Jon Gruden's shocking exodus -- following reports that emails he authored over a seven-year span included racist, homophobic and misogynistic language -- alters the very core composition of a Raiders squad dipped for years in his Chucky-fueled aura and unflinching offensive philosophy.
Where to now? Can special teams coordinator turned interim coach Rich Bisaccia prevent a total team implosion? Beyond the organizational shockwaves, there's plenty to fix on the field before traveling to Denver for Sunday's tussle with the Broncos.
After averaging 401 passing yards over his first three starts, Derek Carr has screamed back to earth behind a line that's given up seven sacks over the past two weeks. Carr's definitely not my favorite quarterback to observe, but the polarizing signal-caller is not to blame: In Sunday's loss to Chicago, injuries forced rookie tackle Alex Leatherwood to play right guard while little-used Brandon Parker filled in at OT. Upshot: The NFL's second-most penalized team fizzled on the ground while birthing a ridiculous eight holding infractions. It's one reason the Raiders have hit double-digit deficits in four of five first halves.
These feel like nerdy details inside a whirlwind week for Las Vegas. With the season on the brink, though, maybe it's time for the Raiders to lean into their true identity: a devil-may-care, deep-ball stage act throwing balance to the wind. The Silver and Black vs. The World.
Davis Mills vs. regression
Plopped on a couch during the NFL's longest-ever Sunday, I found myself openly rooting for Houston to complete the upset against Bill Belichick. The Patriots -- scoring 16 unanswered points -- wouldn't allow it in a 25-22 win, but New England was beyond permissible with Davis Mills.
Houston's thrust-into-the-fire rookie passer overcame Week 4's brutal four-pick meltdown in Buffalo to sock the Patriots where it counts. Completing nearly 73 percent of his throws, Mills uncorked two deep-shot scores and didn't turn the ball over. The third-rounder was money when it mattered, hitting 12 of 13 throws for 209 yards and two touchdowns on third and fourth downs.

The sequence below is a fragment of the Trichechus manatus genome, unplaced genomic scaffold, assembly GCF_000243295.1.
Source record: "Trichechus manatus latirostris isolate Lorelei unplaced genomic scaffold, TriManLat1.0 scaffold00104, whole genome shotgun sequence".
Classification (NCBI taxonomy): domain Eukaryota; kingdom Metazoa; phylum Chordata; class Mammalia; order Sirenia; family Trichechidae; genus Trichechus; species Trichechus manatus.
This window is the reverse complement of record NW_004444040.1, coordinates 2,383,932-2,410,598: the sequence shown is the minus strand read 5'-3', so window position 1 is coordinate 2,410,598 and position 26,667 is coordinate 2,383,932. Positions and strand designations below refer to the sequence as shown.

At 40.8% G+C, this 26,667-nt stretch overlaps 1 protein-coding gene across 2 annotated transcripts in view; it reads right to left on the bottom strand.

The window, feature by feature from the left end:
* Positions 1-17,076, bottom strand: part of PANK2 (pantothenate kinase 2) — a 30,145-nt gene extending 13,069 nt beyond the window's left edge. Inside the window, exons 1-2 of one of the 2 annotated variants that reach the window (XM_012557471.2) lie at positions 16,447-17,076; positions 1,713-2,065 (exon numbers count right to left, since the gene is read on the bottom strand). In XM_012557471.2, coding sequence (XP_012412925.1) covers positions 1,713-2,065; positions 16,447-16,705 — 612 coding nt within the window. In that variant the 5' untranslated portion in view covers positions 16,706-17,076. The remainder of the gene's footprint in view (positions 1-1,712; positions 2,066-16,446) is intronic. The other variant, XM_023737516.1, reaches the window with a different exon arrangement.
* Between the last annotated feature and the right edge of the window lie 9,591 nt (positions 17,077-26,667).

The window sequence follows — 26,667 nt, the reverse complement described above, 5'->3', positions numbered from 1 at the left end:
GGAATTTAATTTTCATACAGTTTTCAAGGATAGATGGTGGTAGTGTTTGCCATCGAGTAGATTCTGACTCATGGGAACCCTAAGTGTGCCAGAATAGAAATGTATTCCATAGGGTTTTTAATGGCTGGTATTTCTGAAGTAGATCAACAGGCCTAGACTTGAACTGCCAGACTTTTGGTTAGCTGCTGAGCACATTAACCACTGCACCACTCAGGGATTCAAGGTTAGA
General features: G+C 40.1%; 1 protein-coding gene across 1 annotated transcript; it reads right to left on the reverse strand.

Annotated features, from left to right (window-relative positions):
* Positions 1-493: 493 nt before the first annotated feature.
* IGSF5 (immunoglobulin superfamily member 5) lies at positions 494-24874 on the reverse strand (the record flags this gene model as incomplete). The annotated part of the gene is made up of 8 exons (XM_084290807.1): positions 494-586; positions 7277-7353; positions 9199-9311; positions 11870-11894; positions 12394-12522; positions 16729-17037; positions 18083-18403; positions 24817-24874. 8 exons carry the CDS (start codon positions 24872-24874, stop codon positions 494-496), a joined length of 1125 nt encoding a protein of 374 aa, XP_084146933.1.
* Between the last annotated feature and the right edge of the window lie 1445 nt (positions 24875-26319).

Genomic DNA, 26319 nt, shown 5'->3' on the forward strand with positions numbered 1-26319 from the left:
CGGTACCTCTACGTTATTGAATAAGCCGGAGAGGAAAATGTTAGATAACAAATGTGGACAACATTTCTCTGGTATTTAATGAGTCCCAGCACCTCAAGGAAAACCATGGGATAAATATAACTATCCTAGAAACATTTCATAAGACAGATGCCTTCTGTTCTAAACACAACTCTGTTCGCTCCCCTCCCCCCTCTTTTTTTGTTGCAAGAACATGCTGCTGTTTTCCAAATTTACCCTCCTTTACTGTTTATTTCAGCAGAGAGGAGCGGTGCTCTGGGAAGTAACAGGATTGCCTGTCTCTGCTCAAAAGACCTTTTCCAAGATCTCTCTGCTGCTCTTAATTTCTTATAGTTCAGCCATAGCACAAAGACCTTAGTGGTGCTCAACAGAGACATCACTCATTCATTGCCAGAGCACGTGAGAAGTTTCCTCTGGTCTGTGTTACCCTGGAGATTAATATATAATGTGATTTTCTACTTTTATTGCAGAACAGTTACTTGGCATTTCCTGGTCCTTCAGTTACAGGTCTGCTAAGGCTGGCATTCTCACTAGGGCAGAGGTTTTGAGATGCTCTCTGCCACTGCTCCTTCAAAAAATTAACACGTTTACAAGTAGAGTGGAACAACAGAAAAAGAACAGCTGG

New England just another faceless entity?
Back to the Patriots.
Belichick's defenses have spent 20-plus years chomping rookie passers to bits. Mills, though -- surrounded by skill players presumed to be a flock of naïfs -- pumped out the highest rookie passer rating ever against Bill's Pats, per NFL Research. Mills went into halftime having completed 12 of 16 throws for 202 yards. It was the kind of slump you don't expect from a Belichick-run defense -- not against a Texans team that had scored just nine total points over its previous two games.
A glitch in the sim? Or have we finally reached that off-in-the-distance, shimmering vista where the Patriots are just another team? Staying afloat with wins over the Texans and Jets amid frustrating stumbles against Miami, New Orleans and Tampa. The next five weeks include showdowns with the Cowboys, Chargers, Panthers and Browns. In a post-Brady milieu, the Patriots feel like a stretch in every one of those clashes. Welcome to average.
Cleveland's black-and-blue roster vs. the most exciting team in football
When the league added a 17th regular-season game last spring, Cleveland appeared to draw the easiest assignment out of the rugged NFC West: the Cardinals. Little did society know that Arizona would morph into the NFL's last remaining undefeated team led by a bona fide MVP candidate in Kyler Murray.
The Browns are technically favored in Sunday's tilt, but that's a total charade if they don't get healthier. In Week 5's 47-42 loss to the Chargers, Cleveland toiled through injuries at both offensive tackle spots. In the secondary, my 12-year-old niece, Irene Manchester, finished the game at slot corner after Denzel Ward, Greedy Williams, Troy Hill and M.J. Stewart all left for portions of Sunday. Jadeveon Clowney is nicked up, too. It's a scenario to monitor, as Murray rolls into town with DeAndre Hopkins, Christian Kirk, electric rookie Rondale Moore and a revived A.J. Green looking to fry a hobbled secondary.